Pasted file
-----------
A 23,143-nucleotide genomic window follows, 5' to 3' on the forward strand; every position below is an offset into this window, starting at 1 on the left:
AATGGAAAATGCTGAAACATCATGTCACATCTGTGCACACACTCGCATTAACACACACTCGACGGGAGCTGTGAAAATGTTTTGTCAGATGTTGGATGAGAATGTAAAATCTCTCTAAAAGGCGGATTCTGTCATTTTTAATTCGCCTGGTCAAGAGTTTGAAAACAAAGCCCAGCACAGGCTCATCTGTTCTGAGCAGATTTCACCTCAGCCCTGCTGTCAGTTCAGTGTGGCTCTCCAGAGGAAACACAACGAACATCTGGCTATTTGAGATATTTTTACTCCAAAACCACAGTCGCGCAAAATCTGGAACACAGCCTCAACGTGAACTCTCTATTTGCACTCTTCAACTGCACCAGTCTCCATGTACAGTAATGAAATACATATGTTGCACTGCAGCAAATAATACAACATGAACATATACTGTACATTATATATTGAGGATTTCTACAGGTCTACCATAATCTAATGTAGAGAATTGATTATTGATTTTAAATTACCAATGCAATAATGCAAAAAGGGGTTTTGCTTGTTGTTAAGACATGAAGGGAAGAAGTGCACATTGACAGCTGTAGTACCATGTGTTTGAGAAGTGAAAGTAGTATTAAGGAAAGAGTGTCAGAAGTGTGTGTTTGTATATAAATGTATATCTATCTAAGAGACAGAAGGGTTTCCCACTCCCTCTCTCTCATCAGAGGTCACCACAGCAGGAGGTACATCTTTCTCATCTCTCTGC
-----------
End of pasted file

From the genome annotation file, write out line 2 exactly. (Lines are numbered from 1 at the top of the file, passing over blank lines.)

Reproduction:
AATGGAAAATGCTGAAACATCATGTCACATCTGTGCACACACTCGCATTAACACACACTCGACGGGAGCTGTGAAAATGTTTTGTCAGATGTTGGATGAGAATGTAAAATCTCTCTAAAAGGCGGATTCTGTCATTTTTAATTCGCCTGGTCAAGAGTTTGAAAACAAAGCCCAGCACAGGCTCATCTGTTCTGAGCAGATTTCACCTCAGCCCTGCTGTCAGTTCAGTGTGGCTCTCCAGAGGAAACACAACGAACATCTGGCTATTTGAGATATTTTTACTCCAAAACCACAGTCGCGCAAAATCTGGAACACAGCCTCAACGTGAACTCTCTATTTGCACTCTTCAACTGCACCAGTCTCCATGTACAGTAATGAAATACATATGTTGCACTGCAGCAAATAATACAACATGAACATATACTGTACATTATATATTGAGGATTTCTACAGGTCTACCATAATCTAATGTAGAGAATTGATTATTGATTTTAAATTACCAATGCAATAATGCAAAAAGGGGTTTTGCTTGTTGTTAAGACATGAAGGGAAGAAGTGCACATTGACAGCTGTAGTACCATGTGTTTGAGAAGTGAAAGTAGTATTAAGGAAAGAGTGTCAGAAGTGTGTGTTTGTATATAAATGTATATCTATCTAAGAGACAGAAGGGTTTCCCACTCCCTCTCTCTCATCAGAGGTCACCACAGCAGGAGGTACATCTTTCTCATCTCTCTGC